The 15th anniversary of Oklahoma City, I'm not trying to draw total parallel, I am just saying we should be aware of this. This is a vast echo chamber, this Internet. And there's lots of folks listening. And as I said, some are serious, some are delirious, some are connected, some are unhinged. We, all of us, who have any responsibility have to exercise that responsibility so that we're intellectually honest about our political positions, but we're also intellectually honest about what certain words might do to people who are less stable.


BLITZER: How is Bill Clinton's health? I'll ask the former president in my one on one interview. More coming up. And we'll take you inside the secret facility where America tests its nuclear bombs without blowing anything up. It's a CNN exclusive.


BLITZER: As the country grows more divided and the political debate grows sharper is there a way to bring Americans back together? Let's get back to my interview with the former President Bill Clinton.


BLITZER: What can a president -- you had to deal with this--what can any president do to heal this divide?

CLINTON: First, President Obama genuinely has tried. He's reached out to the Republicans on health care, he has reached out to the Republicans on financial reform, he's -- he included a Christian evangelical minister, with whom he has a good relationship Rick Warren in his inaugural, took some grief from the liberals for it. He campaigned openly to Republicans in the states where they could participate in the Democratic primary process, or the Democratic caucus process. He wants to be a unifying figure. He had Republican friends in the Congress.

The problem is that once you get to be president, as I found out, much to my chagrin, it is very much in the interest of the people in the other party, in the short-term interest, for you not to succeed because that enables them to argue that they deserve a chance. Or if you are going to succeed it's in their interest for to you succeed with only members of your party so they can claim they would have done it differently and better.

I think -- I guess what I was appealing for today is that on some of these core issues, I don't want us to have to have another Oklahoma City to sober up. Because Oklahoma City really helped us in a way as a country, that is after it, it made the conflicts seem smaller than our common humanity. They were so brave. They were so courageous, they were so magnificent. That all of us, and as I said, I included myself, I had said some things that I never said again after Oklahoma City.

BLITZER: Like -- going after federal bureaucrats?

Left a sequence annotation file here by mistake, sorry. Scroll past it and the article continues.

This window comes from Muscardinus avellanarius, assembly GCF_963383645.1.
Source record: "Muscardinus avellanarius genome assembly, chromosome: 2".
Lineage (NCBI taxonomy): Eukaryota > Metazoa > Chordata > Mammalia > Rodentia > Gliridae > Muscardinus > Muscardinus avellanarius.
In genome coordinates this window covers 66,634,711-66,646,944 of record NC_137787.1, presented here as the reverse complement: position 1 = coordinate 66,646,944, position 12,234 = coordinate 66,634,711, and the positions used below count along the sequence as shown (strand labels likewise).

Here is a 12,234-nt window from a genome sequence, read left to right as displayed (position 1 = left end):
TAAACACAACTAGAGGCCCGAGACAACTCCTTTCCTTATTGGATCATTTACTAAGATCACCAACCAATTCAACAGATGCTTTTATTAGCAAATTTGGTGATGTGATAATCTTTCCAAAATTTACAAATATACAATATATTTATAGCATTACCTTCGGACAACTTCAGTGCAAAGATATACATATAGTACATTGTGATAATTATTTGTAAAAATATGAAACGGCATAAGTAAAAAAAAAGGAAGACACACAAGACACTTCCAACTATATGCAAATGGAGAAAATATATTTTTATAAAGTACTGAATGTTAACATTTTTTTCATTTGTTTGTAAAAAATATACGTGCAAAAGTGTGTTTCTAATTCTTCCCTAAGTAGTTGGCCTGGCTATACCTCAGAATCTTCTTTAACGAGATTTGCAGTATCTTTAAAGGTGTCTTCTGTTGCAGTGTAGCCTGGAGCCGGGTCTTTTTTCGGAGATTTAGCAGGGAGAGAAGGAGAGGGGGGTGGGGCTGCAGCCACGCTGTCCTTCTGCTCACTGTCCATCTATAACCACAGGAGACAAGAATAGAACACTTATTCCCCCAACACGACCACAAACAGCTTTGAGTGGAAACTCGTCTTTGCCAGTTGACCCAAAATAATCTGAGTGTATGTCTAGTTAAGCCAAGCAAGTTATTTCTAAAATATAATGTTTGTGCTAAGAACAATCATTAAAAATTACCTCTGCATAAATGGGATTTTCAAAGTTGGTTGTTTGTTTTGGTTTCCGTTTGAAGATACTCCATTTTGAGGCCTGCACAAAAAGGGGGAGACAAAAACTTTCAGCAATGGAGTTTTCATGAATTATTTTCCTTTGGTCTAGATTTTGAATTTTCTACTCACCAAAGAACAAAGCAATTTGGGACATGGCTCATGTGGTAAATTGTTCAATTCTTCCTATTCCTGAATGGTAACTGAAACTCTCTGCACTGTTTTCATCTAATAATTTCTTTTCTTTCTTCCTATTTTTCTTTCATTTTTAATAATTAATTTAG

CLINTON: I think the president, or when I was a governor, referring to federal bureaucrats, it is like they're all arrogant, they're all power abusers, they're all insensitive or they're all not competent. That's not good.

BLITZER: Most of the people killed in Oklahoma City were federal bureaucrats.

CLINTON: Yes, they were and most of them were very good at what they did and were very much liked and respected by the people who they served.

BLITZER: Let me wrap this up with you about Oklahoma City, by reading to your book from your book "My Life." Because these words, I'll read them to you, could be said today by the president of the United States.

"Anti-government paranoia has been building in America for years. As more and more people took the historical skepticism of Americans toward government to a level of outright hatred. This animus led to the rise of armed militia groups that rejected the legitimacy of federal authority and asserted the right to be a law unto themselves. The atmosphere of hostility was intensified by right-wing radio talk show hosts, who venomous rhetoric pervaded the airways daily and by web sites, encouraging people to rise up against the government and offering practical assistance, including easy to follow instructions on how to make bombs."

Now you wrote that, recalling what was the mood in 1995. I think President Obama could say the same thing right now.

CLINTON: He could. And that's why I have said what I did today. I don't want something bad to happen for us to get this thing right again. And as I pointed out today, after Oklahoma City, we kept right on having our political disagreements, you know, but the speaker, they closed government twice in 1995. You remember it very well at the end of the year. We had an election in 1996. Oklahoma was a Republican state, I still didn't carry it. But I loved them because they reoriented me, and all of us.